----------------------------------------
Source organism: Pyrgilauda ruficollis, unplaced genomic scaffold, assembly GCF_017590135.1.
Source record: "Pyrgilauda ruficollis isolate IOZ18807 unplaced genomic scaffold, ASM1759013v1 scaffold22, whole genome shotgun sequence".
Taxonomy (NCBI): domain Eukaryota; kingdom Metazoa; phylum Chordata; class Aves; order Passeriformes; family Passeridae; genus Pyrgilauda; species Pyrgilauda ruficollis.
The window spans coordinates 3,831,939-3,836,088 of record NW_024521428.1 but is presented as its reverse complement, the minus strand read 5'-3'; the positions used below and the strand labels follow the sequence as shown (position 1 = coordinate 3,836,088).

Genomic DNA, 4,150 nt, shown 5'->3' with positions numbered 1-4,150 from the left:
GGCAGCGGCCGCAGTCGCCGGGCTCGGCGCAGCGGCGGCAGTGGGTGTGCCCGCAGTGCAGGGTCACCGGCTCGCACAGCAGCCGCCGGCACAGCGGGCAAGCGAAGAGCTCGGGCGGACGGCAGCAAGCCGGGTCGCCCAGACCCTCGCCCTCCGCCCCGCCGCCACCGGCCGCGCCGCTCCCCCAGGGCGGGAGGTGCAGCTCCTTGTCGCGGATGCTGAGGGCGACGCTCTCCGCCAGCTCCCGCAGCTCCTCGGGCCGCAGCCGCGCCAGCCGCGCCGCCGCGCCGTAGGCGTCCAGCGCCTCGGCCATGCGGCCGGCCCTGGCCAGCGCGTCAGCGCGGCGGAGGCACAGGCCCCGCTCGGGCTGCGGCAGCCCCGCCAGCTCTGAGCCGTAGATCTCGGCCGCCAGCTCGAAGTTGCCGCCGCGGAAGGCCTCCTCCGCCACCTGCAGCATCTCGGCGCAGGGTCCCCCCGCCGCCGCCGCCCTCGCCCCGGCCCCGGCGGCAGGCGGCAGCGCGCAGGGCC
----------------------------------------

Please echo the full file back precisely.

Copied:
Source organism: Pyrgilauda ruficollis, unplaced genomic scaffold, assembly GCF_017590135.1.
Source record: "Pyrgilauda ruficollis isolate IOZ18807 unplaced genomic scaffold, ASM1759013v1 scaffold22, whole genome shotgun sequence".
Taxonomy (NCBI): domain Eukaryota; kingdom Metazoa; phylum Chordata; class Aves; order Passeriformes; family Passeridae; genus Pyrgilauda; species Pyrgilauda ruficollis.
The window spans coordinates 3,831,939-3,836,088 of record NW_024521428.1 but is presented as its reverse complement, the minus strand read 5'-3'; the positions used below and the strand labels follow the sequence as shown (position 1 = coordinate 3,836,088).

Genomic DNA, 4,150 nt, shown 5'->3' with positions numbered 1-4,150 from the left:
GGCAGCGGCCGCAGTCGCCGGGCTCGGCGCAGCGGCGGCAGTGGGTGTGCCCGCAGTGCAGGGTCACCGGCTCGCACAGCAGCCGCCGGCACAGCGGGCAAGCGAAGAGCTCGGGCGGACGGCAGCAAGCCGGGTCGCCCAGACCCTCGCCCTCCGCCCCGCCGCCACCGGCCGCGCCGCTCCCCCAGGGCGGGAGGTGCAGCTCCTTGTCGCGGATGCTGAGGGCGACGCTCTCCGCCAGCTCCCGCAGCTCCTCGGGCCGCAGCCGCGCCAGCCGCGCCGCCGCGCCGTAGGCGTCCAGCGCCTCGGCCATGCGGCCGGCCCTGGCCAGCGCGTCAGCGCGGCGGAGGCACAGGCCCCGCTCGGGCTGCGGCAGCCCCGCCAGCTCTGAGCCGTAGATCTCGGCCGCCAGCTCGAAGTTGCCGCCGCGGAAGGCCTCCTCCGCCACCTGCAGCATCTCGGCGCAGGGTCCCCCCGCCGCCGCCGCCCTCGCCCCGGCCCCGGCGGCAGGCGGCAGCGCGCAGGGCC